President Barack Obama authorized Sunday's operation in which U.S.
special forces captured Ahmed Abu Khatallah in Libya for transfer to
the United States.
The action is very sensitive for the weak Libyan government which is
under pressure from various militias, Islamists and armed tribesmen
who helped topple Muammar Gaddafi in a NATO-backed uprising in 2011
but defy state authority in the vast desert country.
In the first official reaction from Tripoli, Justice Minister Saleh
al-Marghani said Khatallah should be returned to Libya and tried
"We had no prior notification," Marghani told a news conference. "We
expect the world to help us with security. We expected the United
States to help us, but we did not expect the United States to upset
the political scene."
He said Khatallah had been wanted by Libyan authorities for
questioning but they had been unable to arrest him due to the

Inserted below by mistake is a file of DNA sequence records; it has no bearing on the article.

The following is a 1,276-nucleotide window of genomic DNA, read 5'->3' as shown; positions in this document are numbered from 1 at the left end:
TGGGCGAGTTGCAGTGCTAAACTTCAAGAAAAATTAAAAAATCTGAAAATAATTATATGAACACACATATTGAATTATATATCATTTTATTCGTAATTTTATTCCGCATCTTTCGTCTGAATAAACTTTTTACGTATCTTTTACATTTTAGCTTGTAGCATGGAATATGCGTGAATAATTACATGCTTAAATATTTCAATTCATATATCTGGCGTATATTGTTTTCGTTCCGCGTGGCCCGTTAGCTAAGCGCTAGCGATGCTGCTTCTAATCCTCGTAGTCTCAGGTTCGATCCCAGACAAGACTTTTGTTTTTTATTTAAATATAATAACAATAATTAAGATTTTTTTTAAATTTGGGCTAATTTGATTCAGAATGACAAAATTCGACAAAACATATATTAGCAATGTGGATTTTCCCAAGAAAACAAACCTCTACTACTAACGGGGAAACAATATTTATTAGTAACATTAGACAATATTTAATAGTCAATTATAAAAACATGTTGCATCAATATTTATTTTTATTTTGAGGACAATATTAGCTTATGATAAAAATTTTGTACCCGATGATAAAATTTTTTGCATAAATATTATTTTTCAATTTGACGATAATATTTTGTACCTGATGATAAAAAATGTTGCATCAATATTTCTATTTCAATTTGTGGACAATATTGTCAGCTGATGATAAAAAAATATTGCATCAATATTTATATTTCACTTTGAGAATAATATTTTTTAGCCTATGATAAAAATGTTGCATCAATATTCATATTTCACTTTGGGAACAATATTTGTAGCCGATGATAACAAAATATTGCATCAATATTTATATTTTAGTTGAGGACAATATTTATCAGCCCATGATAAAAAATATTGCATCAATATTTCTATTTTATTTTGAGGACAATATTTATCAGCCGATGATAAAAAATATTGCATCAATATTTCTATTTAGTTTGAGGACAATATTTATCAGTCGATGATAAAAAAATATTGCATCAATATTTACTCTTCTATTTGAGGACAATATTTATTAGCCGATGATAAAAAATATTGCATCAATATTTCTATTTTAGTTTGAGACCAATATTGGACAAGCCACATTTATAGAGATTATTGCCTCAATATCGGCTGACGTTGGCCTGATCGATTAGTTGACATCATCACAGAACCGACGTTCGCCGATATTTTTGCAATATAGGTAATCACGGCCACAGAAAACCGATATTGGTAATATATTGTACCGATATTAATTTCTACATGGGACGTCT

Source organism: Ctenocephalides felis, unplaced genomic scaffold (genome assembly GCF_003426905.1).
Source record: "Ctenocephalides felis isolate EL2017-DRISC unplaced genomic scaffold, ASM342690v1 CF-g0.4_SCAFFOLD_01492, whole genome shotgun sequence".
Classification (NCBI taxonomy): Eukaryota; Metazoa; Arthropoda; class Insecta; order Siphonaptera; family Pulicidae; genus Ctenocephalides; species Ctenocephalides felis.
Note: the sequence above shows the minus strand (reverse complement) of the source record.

Diplomats say Libya has done next to nothing to make arrests over
the 2012 consulate attack in which four Americans died, as the
government has little sway in Libya's second-largest city.
Libyan foreign ministry spokesman Said al Saoud said: "This attack
on Libyan sovereignty happened at a time when Benghazi is suffering
from many problems." He asked that Khatallah receive a fair trial.
The September 2012 assault on the U.S. consulate in Benghazi, since
closed, killed four Americans including the U.S. ambassador to
Libya, Chris Stevens.
A similar U.S. special forces operation, grabbing al Qaeda suspect
Nazih al-Ragye, better known as Abu Anas al-Liby, in Tripoli in
October 2013 had drastic consequences for the government.
A militia briefly kidnapped the then prime minister, Ali Zeidan,
from his hotel suite, accusing him of having known about the
Al-Liby was later charged in a U.S. federal court in New York in
connection with the 1998 bombing of the U.S. embassy in Kenya, which
killed more than 200 people.
(Editing by Robin Pomeroy)
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